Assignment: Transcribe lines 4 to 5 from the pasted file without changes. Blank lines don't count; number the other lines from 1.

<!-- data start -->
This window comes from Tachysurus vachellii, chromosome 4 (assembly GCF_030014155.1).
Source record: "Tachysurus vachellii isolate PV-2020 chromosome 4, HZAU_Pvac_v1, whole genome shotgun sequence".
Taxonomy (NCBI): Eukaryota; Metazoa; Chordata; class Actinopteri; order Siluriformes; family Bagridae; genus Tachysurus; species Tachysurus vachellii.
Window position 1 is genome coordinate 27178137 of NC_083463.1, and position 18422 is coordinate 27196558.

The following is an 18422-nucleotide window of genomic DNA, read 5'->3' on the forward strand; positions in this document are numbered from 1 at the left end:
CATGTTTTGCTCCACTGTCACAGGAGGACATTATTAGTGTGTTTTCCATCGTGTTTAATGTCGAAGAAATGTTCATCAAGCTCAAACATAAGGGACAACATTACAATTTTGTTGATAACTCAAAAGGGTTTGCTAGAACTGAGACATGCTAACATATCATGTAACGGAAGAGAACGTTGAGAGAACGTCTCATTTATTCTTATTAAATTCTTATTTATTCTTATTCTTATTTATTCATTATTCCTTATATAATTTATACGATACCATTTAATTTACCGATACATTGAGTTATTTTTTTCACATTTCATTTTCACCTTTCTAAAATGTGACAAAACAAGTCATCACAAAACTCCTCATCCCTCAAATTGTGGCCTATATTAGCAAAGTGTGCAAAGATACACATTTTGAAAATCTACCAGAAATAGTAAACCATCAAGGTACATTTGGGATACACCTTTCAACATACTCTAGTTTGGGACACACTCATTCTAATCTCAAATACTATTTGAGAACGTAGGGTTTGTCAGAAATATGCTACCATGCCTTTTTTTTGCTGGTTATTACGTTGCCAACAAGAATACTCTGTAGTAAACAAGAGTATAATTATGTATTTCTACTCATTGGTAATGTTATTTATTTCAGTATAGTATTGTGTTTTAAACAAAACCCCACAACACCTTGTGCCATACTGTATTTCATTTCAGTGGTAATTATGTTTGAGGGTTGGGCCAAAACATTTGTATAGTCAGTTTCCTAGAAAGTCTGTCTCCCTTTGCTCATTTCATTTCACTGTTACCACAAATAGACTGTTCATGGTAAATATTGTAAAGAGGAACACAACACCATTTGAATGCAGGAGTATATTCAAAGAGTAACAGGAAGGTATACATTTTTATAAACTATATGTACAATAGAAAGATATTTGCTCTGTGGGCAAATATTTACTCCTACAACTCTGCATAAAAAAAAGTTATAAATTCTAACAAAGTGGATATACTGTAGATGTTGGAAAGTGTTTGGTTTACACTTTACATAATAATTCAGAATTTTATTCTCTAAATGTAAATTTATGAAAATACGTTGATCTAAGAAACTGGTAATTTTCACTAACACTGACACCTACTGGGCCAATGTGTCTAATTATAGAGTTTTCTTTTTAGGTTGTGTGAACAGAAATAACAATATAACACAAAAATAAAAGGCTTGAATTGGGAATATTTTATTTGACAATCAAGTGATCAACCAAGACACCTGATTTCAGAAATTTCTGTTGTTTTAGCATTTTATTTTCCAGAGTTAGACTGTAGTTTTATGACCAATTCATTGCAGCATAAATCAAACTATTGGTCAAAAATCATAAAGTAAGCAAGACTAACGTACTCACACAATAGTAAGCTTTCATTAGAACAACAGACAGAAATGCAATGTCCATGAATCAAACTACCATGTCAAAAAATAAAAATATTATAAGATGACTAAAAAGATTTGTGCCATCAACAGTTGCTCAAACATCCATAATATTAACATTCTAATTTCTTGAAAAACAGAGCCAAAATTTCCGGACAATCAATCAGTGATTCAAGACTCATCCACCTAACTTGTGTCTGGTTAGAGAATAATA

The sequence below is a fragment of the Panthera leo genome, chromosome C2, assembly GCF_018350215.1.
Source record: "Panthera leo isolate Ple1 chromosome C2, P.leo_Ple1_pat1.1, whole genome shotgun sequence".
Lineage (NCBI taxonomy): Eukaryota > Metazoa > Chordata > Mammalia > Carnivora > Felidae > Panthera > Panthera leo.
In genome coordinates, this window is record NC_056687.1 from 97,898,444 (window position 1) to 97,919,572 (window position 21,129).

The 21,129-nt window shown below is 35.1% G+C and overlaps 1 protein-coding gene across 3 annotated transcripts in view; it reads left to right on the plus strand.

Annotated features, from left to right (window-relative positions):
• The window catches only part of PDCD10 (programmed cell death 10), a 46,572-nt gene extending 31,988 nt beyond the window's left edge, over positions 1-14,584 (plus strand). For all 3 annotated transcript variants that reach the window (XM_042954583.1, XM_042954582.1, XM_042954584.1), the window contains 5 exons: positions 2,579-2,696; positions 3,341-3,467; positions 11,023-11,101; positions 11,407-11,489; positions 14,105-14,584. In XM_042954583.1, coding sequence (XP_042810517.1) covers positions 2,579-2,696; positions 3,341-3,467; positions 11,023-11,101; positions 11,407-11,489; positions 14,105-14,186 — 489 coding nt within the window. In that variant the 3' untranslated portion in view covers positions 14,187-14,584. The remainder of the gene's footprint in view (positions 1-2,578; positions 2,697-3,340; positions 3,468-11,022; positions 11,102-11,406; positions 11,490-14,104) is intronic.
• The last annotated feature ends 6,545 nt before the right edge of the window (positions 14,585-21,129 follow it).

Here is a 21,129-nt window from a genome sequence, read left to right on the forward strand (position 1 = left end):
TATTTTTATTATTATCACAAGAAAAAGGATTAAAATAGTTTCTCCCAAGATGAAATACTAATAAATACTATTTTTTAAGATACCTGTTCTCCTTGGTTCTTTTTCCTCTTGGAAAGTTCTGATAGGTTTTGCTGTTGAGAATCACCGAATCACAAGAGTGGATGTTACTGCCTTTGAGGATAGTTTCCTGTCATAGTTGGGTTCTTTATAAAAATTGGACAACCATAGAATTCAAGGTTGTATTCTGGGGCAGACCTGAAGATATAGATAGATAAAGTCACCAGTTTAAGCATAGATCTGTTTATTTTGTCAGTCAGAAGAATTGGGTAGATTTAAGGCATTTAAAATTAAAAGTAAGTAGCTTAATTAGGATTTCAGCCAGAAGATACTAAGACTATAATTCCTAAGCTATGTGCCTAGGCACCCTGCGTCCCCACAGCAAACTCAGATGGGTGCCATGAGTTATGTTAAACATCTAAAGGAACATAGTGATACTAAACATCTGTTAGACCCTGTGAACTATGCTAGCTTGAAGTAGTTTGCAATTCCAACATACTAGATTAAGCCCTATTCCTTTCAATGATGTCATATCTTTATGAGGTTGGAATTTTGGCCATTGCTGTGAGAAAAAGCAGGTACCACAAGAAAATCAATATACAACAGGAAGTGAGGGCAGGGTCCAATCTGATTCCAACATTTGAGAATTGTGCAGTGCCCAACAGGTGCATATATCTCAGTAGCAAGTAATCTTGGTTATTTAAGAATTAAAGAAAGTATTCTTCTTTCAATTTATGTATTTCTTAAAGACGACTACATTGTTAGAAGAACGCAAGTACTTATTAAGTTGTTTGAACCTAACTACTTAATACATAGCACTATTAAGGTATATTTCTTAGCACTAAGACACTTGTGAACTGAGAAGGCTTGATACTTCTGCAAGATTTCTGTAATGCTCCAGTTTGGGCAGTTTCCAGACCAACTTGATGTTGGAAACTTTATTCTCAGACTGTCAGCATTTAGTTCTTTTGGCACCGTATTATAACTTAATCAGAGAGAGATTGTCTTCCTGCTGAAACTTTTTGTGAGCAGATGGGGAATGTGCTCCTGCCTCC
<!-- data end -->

Window position 1 is genome coordinate 27178137 of NC_083463.1, and position 18422 is coordinate 27196558.

The following is an 18422-nucleotide window of genomic DNA, read 5'->3' on the forward strand; positions in this document are numbered from 1 at the left end: